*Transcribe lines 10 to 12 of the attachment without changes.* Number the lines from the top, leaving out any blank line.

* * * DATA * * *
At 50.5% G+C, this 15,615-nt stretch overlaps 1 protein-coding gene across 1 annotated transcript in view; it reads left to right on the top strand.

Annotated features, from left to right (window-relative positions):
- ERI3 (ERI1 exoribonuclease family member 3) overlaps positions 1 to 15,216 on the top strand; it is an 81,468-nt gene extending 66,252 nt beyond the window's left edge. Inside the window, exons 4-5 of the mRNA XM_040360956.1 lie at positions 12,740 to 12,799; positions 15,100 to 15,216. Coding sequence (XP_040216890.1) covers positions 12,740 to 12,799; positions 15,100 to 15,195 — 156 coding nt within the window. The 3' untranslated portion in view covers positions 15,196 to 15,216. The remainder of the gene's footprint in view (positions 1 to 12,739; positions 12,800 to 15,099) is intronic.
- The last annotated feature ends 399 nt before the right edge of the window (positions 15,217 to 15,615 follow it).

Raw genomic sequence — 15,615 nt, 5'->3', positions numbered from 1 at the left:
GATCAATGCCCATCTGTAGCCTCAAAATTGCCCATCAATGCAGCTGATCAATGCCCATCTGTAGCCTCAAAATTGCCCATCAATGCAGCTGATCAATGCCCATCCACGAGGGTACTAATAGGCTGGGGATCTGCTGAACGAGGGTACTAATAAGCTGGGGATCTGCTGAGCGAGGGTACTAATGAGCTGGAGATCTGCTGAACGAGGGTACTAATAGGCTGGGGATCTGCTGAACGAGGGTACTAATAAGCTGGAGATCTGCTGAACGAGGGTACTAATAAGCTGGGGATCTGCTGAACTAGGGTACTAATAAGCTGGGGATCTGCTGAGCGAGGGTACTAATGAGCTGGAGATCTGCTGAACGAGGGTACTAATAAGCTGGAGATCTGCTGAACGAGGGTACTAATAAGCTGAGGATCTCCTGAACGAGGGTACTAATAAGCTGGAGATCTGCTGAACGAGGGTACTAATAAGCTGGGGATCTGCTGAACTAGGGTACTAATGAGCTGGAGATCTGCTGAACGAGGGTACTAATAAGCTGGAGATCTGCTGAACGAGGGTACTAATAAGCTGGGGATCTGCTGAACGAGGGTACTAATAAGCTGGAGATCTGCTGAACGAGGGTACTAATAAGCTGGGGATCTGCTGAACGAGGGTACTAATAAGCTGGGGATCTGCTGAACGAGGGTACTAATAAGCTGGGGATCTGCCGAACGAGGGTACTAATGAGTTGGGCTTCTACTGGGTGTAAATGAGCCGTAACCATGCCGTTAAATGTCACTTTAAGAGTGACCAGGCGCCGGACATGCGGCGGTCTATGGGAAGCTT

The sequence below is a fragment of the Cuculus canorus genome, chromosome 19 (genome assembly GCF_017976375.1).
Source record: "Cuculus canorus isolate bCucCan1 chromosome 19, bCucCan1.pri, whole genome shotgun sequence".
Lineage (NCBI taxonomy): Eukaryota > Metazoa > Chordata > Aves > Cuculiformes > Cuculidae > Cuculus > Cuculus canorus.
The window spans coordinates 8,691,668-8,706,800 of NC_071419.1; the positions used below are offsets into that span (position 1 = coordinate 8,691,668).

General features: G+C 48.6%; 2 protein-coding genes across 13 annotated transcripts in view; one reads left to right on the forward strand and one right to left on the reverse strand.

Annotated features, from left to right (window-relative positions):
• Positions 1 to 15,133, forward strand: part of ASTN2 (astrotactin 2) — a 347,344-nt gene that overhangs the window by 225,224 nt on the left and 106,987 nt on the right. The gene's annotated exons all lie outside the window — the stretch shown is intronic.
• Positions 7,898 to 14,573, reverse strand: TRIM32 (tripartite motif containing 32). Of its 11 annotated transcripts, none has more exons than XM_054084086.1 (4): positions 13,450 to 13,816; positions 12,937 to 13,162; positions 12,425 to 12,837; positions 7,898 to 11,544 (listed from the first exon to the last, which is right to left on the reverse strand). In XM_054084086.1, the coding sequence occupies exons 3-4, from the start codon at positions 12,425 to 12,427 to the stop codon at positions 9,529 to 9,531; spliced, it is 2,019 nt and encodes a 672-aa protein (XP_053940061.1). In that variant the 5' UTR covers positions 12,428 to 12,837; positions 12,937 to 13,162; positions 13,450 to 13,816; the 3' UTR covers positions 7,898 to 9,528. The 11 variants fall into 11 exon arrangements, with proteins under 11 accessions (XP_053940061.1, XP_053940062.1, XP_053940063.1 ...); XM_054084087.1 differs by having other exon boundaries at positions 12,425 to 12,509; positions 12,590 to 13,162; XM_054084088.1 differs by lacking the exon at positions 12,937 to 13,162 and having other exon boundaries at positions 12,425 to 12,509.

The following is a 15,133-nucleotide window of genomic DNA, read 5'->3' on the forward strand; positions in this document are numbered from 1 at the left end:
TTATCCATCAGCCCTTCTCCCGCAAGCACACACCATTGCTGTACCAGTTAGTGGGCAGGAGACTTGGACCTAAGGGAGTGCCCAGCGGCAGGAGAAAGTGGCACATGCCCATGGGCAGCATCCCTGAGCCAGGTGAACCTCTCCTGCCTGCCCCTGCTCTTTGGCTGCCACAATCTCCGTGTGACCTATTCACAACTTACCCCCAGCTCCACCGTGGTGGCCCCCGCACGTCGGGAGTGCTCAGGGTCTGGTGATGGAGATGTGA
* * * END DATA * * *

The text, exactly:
The window spans coordinates 8,691,668-8,706,800 of NC_071419.1; the positions used below are offsets into that span (position 1 = coordinate 8,691,668).

General features: G+C 48.6%; 2 protein-coding genes across 13 annotated transcripts in view; one reads left to right on the forward strand and one right to left on the reverse strand.

Annotated features, from left to right (window-relative positions):